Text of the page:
Nothing of what I've said above about our Latin and Aramaic textual traditions can be seen as in any way controversial by the mainstream Textual Critics today. They all accept that, among the Latin and Aramaic manuscripts, first there was a variability among them, and then came the standardisation...

So it is only in regard to what I'm now saying about the Greek textual tradition, and in regard to Codex Bezae, that there will be some discomfort among the professionals.

But why should this be the case, really? Why are they afraid to make these rather obvious connections?

Well, the answer here isn't really all that difficult to see, of course; with the Greek gospels, there's a lot more that hangs in the balance. It's a lot more sensitive territory, certainly, since nearly 99% of the professional NT scholars today study the Greek text only.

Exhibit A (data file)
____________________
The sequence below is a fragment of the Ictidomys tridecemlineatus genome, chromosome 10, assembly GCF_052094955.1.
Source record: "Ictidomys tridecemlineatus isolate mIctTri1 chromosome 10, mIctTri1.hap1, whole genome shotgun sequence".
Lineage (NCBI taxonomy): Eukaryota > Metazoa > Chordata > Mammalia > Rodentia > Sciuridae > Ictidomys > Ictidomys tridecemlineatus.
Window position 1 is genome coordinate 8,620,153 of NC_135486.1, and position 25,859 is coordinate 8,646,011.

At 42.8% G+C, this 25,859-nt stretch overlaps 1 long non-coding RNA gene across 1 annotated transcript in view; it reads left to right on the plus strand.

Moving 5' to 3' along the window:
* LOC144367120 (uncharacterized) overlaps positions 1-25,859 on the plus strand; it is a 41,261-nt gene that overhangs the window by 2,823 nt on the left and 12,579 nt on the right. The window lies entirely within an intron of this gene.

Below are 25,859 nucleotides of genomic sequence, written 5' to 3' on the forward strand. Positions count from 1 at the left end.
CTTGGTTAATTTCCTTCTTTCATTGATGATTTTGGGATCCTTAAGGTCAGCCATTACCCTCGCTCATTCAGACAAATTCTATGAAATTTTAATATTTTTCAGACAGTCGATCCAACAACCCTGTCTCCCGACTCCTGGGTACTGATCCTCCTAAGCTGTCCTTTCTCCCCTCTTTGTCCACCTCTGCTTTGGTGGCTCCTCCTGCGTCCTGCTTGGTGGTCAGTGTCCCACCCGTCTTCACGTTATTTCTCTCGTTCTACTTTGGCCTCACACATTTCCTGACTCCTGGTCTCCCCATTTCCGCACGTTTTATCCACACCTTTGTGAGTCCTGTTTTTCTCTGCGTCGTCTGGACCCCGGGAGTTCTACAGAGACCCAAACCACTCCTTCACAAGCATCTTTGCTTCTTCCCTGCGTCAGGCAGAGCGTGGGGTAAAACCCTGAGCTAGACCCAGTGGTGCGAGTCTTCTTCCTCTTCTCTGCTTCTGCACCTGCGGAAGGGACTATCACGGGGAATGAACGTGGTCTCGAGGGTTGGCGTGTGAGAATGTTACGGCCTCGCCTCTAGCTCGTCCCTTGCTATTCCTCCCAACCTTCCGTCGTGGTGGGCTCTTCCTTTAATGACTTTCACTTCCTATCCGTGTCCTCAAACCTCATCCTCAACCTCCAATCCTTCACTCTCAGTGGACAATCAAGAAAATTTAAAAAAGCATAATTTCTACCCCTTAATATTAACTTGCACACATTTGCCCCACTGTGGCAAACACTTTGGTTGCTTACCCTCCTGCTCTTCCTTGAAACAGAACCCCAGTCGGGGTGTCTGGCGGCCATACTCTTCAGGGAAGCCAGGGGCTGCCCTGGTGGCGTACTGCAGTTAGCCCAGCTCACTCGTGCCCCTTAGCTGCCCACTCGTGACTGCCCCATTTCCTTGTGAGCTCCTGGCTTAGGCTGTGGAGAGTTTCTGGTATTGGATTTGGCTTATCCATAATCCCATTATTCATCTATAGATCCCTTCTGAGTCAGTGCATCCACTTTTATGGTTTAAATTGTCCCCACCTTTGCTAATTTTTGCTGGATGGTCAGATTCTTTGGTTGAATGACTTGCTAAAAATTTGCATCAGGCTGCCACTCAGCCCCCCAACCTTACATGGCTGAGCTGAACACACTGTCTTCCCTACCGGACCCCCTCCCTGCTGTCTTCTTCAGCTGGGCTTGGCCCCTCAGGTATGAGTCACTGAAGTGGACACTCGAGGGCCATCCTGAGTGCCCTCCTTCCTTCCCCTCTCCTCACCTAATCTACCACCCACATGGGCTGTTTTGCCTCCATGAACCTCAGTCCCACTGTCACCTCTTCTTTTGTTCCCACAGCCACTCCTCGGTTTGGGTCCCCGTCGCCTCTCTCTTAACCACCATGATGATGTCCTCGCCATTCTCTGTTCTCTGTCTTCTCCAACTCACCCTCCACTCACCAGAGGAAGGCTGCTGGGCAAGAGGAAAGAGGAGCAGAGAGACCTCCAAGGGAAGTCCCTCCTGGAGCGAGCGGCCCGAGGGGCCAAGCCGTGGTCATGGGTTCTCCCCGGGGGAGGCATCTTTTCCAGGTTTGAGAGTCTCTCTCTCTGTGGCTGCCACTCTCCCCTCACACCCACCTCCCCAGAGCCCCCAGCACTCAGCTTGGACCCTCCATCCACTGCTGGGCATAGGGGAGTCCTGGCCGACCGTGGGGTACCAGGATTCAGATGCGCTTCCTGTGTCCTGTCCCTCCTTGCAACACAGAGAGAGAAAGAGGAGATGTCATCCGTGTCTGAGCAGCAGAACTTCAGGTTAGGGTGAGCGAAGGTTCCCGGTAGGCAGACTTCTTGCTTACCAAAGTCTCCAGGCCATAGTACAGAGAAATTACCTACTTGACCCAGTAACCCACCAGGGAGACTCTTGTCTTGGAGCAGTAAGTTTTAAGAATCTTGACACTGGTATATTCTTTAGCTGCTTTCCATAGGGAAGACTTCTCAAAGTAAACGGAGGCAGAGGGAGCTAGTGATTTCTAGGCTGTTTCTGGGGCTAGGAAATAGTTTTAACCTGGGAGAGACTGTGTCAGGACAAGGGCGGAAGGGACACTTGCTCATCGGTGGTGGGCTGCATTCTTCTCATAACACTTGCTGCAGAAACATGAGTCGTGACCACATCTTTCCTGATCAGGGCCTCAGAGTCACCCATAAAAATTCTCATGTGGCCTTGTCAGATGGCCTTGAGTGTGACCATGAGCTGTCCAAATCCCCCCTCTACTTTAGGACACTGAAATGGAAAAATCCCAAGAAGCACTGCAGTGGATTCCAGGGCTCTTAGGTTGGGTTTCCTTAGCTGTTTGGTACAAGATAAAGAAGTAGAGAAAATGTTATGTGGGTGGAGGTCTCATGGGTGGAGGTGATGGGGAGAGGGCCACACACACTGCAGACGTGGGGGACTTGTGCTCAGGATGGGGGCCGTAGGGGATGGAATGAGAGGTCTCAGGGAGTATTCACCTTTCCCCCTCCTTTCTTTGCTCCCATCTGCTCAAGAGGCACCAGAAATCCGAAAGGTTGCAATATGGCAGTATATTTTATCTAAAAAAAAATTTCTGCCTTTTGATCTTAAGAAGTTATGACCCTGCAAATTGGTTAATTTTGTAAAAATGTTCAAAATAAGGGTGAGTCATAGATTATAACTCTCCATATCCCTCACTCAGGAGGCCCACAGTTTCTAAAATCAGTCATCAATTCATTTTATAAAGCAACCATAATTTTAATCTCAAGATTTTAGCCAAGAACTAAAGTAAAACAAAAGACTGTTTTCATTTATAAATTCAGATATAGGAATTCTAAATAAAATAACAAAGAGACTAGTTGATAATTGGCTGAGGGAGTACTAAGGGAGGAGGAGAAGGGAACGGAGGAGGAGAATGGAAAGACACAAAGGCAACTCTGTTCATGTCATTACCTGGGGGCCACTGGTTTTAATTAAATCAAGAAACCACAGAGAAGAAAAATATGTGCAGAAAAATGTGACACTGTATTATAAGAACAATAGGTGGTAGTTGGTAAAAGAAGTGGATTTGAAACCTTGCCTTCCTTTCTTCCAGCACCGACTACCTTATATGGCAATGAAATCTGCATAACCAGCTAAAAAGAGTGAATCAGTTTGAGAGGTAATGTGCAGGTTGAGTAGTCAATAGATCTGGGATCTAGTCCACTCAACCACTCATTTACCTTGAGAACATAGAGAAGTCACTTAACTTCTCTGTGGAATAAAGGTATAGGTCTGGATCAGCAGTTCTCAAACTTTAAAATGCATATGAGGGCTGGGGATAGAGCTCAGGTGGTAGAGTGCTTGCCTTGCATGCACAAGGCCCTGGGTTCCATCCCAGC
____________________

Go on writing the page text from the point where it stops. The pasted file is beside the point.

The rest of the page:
They would all of course like to believe that the mainstream Greek text, as used by them today -- their beloved Nestle/Aland -- is pretty close to the original gospels. So this is why it is only in regard to the Greek textual tradition that this basic pattern -- from variability to the standardisation -- is supposed to be in question somehow...

So it's politics only, my friends -- nothing more! Because, otherwise, there can be no valid reason not to make these across-the-board connections between the Old Syriac, Old Latin, and Old Greek manuscripts.


Let us now try to outline the 3 hypothetical models of how our gospels might have developed from the earliest times and up to the 5th century.

First, this is what the mainstream scholars appear to be suggesting.